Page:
Sites & cities that bear the name of Hermione


Today in : Greece
First trace of activity : ca. 12th century B.C.E
Last trace of activity : today
Recorded names : Ἑρμιόνη, Ἑρμιών, Ερμιόνη, Ermioni, Hermium, Hermion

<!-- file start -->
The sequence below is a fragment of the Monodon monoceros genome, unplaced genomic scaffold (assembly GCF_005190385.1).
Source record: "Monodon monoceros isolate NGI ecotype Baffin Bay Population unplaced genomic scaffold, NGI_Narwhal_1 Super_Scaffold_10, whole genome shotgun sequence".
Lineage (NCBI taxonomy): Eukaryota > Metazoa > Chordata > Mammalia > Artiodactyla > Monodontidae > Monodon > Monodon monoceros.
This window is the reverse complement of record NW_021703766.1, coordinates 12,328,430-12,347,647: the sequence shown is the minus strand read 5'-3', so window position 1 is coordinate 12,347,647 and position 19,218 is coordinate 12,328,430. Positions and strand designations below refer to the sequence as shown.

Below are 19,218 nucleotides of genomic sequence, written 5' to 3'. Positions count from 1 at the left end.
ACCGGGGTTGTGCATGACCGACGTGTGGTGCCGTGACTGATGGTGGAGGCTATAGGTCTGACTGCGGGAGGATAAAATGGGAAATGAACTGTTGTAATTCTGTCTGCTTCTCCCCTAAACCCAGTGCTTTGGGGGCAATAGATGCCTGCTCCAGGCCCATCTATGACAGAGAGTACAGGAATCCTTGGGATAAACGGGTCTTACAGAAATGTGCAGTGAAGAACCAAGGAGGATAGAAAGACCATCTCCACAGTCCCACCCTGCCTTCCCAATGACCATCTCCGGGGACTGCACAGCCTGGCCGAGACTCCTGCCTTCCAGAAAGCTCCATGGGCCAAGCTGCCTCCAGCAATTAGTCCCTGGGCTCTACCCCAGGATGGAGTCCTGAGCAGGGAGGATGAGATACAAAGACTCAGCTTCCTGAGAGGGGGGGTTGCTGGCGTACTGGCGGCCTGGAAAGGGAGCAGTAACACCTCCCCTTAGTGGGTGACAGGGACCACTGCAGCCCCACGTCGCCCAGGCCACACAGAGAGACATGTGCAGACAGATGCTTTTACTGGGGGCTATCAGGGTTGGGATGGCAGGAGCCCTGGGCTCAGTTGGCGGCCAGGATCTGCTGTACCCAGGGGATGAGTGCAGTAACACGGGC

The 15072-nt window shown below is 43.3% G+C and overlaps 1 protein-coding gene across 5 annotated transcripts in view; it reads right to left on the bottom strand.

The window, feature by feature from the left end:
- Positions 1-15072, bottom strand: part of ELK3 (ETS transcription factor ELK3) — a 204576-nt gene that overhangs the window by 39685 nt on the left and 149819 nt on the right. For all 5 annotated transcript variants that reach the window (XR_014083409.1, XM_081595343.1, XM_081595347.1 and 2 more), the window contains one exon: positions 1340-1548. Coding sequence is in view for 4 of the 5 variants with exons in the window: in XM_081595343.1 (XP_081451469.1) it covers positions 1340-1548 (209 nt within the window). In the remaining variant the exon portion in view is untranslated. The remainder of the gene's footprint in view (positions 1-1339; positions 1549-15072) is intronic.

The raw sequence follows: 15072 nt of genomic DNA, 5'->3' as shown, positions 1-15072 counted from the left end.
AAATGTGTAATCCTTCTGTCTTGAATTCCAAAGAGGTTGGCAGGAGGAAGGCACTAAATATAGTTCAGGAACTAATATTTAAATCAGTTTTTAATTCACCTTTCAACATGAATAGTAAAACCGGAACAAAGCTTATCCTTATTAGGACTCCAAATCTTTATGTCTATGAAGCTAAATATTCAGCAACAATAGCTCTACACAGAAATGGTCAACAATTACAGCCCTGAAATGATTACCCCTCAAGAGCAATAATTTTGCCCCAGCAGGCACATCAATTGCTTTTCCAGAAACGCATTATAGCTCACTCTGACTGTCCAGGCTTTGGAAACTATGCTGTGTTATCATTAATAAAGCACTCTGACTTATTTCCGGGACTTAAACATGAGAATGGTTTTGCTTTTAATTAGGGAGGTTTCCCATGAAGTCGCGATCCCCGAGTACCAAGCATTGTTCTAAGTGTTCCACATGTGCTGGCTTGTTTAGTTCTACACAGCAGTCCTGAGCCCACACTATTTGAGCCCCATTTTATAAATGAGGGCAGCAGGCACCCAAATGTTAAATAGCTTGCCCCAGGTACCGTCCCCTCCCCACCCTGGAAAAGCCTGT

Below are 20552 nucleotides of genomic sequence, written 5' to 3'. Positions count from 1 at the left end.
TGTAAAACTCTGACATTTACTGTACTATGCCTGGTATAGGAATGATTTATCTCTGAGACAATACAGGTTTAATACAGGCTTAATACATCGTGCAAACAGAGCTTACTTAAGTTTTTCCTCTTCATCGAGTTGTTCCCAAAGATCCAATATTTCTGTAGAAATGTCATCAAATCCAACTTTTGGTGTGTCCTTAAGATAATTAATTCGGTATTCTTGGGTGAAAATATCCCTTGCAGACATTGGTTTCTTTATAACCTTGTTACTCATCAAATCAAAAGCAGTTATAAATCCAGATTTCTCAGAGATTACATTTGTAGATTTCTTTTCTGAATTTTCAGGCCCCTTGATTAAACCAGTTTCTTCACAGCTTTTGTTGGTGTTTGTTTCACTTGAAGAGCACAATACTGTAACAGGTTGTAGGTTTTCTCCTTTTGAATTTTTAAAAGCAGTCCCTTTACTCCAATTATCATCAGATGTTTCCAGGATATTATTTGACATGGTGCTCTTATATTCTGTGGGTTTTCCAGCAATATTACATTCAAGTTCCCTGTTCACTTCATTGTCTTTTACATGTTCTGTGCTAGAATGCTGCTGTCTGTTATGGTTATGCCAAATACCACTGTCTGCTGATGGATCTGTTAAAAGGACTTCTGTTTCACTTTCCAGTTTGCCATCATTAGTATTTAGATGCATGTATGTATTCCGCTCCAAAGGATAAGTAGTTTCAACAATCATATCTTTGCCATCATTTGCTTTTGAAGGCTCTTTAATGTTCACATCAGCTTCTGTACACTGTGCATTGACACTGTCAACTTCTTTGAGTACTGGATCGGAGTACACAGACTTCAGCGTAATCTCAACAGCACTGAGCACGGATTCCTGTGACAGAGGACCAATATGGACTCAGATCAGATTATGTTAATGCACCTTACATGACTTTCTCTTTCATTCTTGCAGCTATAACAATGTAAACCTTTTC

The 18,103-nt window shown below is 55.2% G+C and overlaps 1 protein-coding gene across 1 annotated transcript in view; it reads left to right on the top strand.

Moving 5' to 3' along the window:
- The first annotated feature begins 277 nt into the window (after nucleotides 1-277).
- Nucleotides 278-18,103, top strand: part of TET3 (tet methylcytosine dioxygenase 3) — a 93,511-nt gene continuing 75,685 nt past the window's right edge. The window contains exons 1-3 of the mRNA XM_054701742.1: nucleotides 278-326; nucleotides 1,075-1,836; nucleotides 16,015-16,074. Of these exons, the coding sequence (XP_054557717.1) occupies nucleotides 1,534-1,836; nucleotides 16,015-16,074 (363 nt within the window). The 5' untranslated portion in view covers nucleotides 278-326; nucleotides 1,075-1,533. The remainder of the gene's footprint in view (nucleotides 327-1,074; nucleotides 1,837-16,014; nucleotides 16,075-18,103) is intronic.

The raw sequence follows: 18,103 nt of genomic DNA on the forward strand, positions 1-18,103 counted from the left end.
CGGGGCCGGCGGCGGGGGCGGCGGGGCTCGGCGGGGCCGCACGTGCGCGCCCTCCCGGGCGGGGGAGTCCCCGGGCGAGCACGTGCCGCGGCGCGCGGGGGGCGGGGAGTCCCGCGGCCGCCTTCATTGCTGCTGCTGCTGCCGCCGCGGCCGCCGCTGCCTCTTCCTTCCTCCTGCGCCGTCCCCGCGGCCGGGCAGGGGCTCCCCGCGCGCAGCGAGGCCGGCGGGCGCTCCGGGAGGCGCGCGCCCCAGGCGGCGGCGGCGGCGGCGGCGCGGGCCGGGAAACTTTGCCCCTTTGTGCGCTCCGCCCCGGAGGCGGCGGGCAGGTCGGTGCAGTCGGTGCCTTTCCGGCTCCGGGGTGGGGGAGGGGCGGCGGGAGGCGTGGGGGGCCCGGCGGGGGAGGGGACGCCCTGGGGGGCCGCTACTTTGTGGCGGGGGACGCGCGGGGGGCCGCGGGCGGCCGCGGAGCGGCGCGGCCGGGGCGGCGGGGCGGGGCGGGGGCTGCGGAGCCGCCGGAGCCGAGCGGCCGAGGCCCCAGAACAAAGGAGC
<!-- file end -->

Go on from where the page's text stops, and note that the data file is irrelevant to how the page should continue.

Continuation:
Description : Hermione (Ancient Greek: Ἑρμιόνη) or Hermium or Hermion (Ἑρμιών or Ἑρμιῶν) was a town at the southern extremity of Argolis, in the wider use of this term, but an independent city during the Classical period of Greek history, and possessing a territory named Hermionis (Ἑρμιονίς). The sea between the southern coast of Argolis and the island of Hydra was called after it the Hermionitic Gulf (Ἑρμιονικὸς κόλπος; Latin: Hermionicus Sinus), which was regarded as distinct from the Argolic and Saronic Gulfs. According to Greek mythology, Hermione was founded by the Dryopes, who are said to have been driven out of their original abodes on Mount Oeta and its adjacent valleys by Heracles, and to have settled in the Peloponnesus, where their three chief towns were Hermione, Asine, and Eïon. Hermione is mentioned by Homer along with its kindred city Asine in the Catalogue of Ships in the Iliad. Asine and Eïon were conquered at an early period by the Dorians, but Hermione continued to exist as an independent Dryopian state long afterwards. Hermione appears to have been the most important of the Dryopian towns, and to have been in possession at one time of a larger portion of the adjacent coast, as well as of several of the neighboring islands. Strabo, following ancient authorities, places the promontory Scyllaeum in Hermionis, and the Hermionitic Gulf extended along the coast of Troezen as far as this promontory. Hermione is mentioned first among the cities of the Amphictyony, the representatives of which were accustomed to meet in the adjacent island of Calaureia, from which it has been inferred that Hermione had the presidency of the confederacy, and that the island belonged to this city. It is expressly stated that Hydra belonged to the Hermionians, and that they surrendered this island to the Samian pirates, who gave it into the charge of the Troezenians. The Hermionians are mentioned as Dryopes at the time of the Greco-Persian Wars: they sent three ships to the Battle of Salamis, and 300 men to the Battle of Plataea. Subsequently the Argives took possession of Hermione, and settled there an Argive colony. There is no account of its conquest, and Pausanias supposes that the Argives obtained peaceable possession of the town; but it probably came into their power about the same time that they subdued Mycenae and Tiryns, 464 BCE. Some of the expelled Hermionians took refuge at Halieis, where the Tirynthians had also settled; and it was perhaps at this time that the lower city was deserted. Hermione now became a Doric city; but the inhabitants still retained some of the ancient Dryopian customs. Thus it continued to be the chief seat of the worship of Demeter Chthonia, who appears to have been the principal deity of the Dryopians; and we learn from a remarkable inscription that the Asinaeans, who had settled in Messenia after their expulsion from Argolis, continued to send offerings to Demeter Chthonia at Hermione. Although Hermione had fallen into the hands of the Argives, it did not continue permanently subject to Argos, and it is mentioned subsequently as an independent town and an ally of Sparta. Around 230 BC the city was ruled by a tyrant named Xenon. The capture of the Acrocorinthus and the liberation of Argos by Aratus of Sicyon, however, convinced Xenon to voluntarily step down in 228 BC. He was the last tyrant of the Peloponnese to surrender his power. Hermione then joined the Achaean League and continued to exist long afterwards, as is evidenced by its numerous coins and inscriptions. Pausanias describes Hermione at considerable length. The old city, which was no longer inhabited in his time (2nd century), stood upon a promontory seven stadia in length, and three in breadth at its widest part; and on either side of this promontory there was a convenient harbour. There were still several temples standing on this promontory in the time of Pausanias, of which the most remarkable was one sacred to Poseidon. The later town, which Pausanias visited, stood at the distance of four stadia from this temple upon the slopes of the hill Pron. It was entirely surrounded by walls, and was in earlier times the acropolis of the city. The ruins lie about the modern village of Ermioni. Of the numerous temples mentioned by Pausanias the most important was the ancient Dryopian sanctuary of Demeter Chthonia, situated on a height of Mount Pron, said to have been founded by Chthonia, daughter of Phoroneus, and Clymenus her brother. It was an inviolable sanctuary; but it was plundered by Cilician pirates. Opposite this temple was one sacred to Clymenus and to the right was the stoa of Echo, which repeated the voice three times. In the same neighbourhood there were three sacred places surrounded with stone fences; one named the sanctuary of Clymenus, the second that of Hades, and the third that of the Acherusian lake. In the sanctuary of Clymenus there was an opening in the earth which the Hermionians believed to be the shortest road to Hades, and consequently they put no money in the mouths of their dead to pay the ferryman of the lower world.

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